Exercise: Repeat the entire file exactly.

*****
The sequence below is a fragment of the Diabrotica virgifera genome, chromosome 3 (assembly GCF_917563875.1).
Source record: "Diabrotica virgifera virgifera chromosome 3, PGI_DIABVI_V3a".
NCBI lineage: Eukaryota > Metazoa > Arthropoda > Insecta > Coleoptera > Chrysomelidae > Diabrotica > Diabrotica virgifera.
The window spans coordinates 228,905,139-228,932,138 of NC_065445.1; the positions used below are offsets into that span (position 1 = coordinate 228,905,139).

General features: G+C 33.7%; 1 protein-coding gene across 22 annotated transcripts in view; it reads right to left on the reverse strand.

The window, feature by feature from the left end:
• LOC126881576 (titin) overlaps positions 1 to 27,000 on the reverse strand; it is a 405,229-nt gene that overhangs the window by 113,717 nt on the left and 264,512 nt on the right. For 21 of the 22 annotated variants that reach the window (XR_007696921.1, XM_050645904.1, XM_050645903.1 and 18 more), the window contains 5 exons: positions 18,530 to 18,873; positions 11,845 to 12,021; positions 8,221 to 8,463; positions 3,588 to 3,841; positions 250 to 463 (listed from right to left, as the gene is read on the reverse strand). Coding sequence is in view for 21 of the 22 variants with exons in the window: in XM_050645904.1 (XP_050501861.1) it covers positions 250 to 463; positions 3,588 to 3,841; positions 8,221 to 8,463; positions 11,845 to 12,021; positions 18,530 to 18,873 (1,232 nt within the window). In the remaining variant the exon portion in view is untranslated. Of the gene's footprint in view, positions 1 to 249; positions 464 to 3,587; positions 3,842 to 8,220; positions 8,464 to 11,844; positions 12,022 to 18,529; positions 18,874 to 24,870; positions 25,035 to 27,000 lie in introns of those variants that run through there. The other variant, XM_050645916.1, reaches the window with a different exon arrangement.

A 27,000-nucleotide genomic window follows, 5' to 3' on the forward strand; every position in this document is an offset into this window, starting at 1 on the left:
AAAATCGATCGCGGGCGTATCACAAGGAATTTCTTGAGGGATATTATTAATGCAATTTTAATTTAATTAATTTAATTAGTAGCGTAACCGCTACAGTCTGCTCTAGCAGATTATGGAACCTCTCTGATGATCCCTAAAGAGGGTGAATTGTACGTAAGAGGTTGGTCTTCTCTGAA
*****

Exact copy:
The sequence below is a fragment of the Diabrotica virgifera genome, chromosome 3 (assembly GCF_917563875.1).
Source record: "Diabrotica virgifera virgifera chromosome 3, PGI_DIABVI_V3a".
NCBI lineage: Eukaryota > Metazoa > Arthropoda > Insecta > Coleoptera > Chrysomelidae > Diabrotica > Diabrotica virgifera.
The window spans coordinates 228,905,139-228,932,138 of NC_065445.1; the positions used below are offsets into that span (position 1 = coordinate 228,905,139).

General features: G+C 33.7%; 1 protein-coding gene across 22 annotated transcripts in view; it reads right to left on the reverse strand.

The window, feature by feature from the left end:
• LOC126881576 (titin) overlaps positions 1 to 27,000 on the reverse strand; it is a 405,229-nt gene that overhangs the window by 113,717 nt on the left and 264,512 nt on the right. For 21 of the 22 annotated variants that reach the window (XR_007696921.1, XM_050645904.1, XM_050645903.1 and 18 more), the window contains 5 exons: positions 18,530 to 18,873; positions 11,845 to 12,021; positions 8,221 to 8,463; positions 3,588 to 3,841; positions 250 to 463 (listed from right to left, as the gene is read on the reverse strand). Coding sequence is in view for 21 of the 22 variants with exons in the window: in XM_050645904.1 (XP_050501861.1) it covers positions 250 to 463; positions 3,588 to 3,841; positions 8,221 to 8,463; positions 11,845 to 12,021; positions 18,530 to 18,873 (1,232 nt within the window). In the remaining variant the exon portion in view is untranslated. Of the gene's footprint in view, positions 1 to 249; positions 464 to 3,587; positions 3,842 to 8,220; positions 8,464 to 11,844; positions 12,022 to 18,529; positions 18,874 to 24,870; positions 25,035 to 27,000 lie in introns of those variants that run through there. The other variant, XM_050645916.1, reaches the window with a different exon arrangement.

A 27,000-nucleotide genomic window follows, 5' to 3' on the forward strand; every position in this document is an offset into this window, starting at 1 on the left:
AAAATCGATCGCGGGCGTATCACAAGGAATTTCTTGAGGGATATTATTAATGCAATTTTAATTTAATTAATTTAATTAGTAGCGTAACCGCTACAGTCTGCTCTAGCAGATTATGGAACCTCTCTGATGATCCCTAAAGAGGGTGAATTGTACGTAAGAGGTTGGTCTTCTCTGAA